Afghan peace talks should not cross `red lines`: India
India has cautioned Afghanistan over peace talks with the Taliban, saying the new initiative should not violate the "red lines".
Baghdad: India has cautioned Afghanistan over peace talks with the Taliban, saying the new initiative should not violate the "red lines" drawn up by the international community.
"We have from time to time reminded all stakeholders about the red lines that was drawn by the world community and certainly by the participants should not be touched, should not be erased and should not be violated," External Affairs Minister Salman Khurshid told reporters.
Khurshid`s comments came a day after the Afghan Taliban announced opening of its political office in Qatari capital Doha and expressed willingness to hold peace talks with Afghan President Hamid Karzai`s government and other stakeholders.
"The talks are (being held) between the high peace council and the chosen representatives of Taliban. Of course, the US had its role in encouraging this, perhaps even in precipitating this," said Khurshid, who is in Baghdad on a two-day official visit.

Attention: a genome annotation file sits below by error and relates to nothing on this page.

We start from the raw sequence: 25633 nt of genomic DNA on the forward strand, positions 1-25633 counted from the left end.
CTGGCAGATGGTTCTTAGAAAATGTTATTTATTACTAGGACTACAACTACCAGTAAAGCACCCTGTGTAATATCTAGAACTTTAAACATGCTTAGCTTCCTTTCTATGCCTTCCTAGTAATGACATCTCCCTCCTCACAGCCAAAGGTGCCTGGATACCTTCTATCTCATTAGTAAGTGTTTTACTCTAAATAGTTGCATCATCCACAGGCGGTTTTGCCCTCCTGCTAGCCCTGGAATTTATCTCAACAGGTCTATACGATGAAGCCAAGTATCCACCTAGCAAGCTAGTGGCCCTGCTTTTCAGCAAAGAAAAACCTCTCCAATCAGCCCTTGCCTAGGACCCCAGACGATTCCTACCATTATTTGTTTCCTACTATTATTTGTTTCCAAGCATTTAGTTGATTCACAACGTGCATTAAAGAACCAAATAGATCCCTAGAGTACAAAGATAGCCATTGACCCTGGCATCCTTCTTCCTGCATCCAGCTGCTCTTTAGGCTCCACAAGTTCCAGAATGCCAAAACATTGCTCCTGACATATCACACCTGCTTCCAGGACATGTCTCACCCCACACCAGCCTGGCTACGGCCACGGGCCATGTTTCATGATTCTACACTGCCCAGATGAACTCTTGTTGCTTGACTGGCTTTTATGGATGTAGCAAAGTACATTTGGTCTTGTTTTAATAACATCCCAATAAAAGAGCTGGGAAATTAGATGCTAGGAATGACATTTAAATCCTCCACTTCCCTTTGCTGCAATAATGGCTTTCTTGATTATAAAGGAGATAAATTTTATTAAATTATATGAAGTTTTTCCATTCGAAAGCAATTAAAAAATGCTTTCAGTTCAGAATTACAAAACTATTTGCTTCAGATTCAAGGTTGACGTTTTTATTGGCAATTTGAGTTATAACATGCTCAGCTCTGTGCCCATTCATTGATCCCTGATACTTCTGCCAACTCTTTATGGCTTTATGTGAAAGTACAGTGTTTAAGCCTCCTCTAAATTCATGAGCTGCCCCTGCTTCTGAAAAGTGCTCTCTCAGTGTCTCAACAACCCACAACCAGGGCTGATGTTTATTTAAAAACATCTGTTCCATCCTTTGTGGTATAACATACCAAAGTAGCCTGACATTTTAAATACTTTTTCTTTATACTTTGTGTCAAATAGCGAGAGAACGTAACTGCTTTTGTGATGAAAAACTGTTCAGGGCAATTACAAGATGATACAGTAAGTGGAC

"But ultimately it`s between sovereign government of Afghanistan and citizens of Afghanistan who happens to pursue the ideology of the Taliban," he said.
"We have also said ultimately it is for Afghanistan to take their own decisions and to ensure that the peace initiative should be Afghanistan-own and Afghanistan-driven. I will expect the latest initiative would not depart from position," he said Wednesday evening.
The Afghan Taliban and its ally Haqqani network are blamed for deadly suicide attacks on Indian embassy in Kabul in 2008 and 2009 that killed 58 and 16 people respectively.
The militant group, which has waged over a decade long insurgency against the US-led NATO forces in Afghanistan, said it was willing to use all legal means to end what it called the occupation of Afghanistan.
The group, which has killed hundreds of US and Afghan soldiers and has been blamed for series of deadly attacks inside Afghanistan, however, did not say whether they would stop fighting or not.
The Taliban`s decision followed handover of security in Afghanistan to Afghan forces by the US-led NATO coalition.
Afghan government yesterday suspended talks with the US and threatened to boycott prospective contacts with the insurgents in Qatar, angry over the name given to a new Taliban office in Qatar that is meant to facilitate peace negotiations.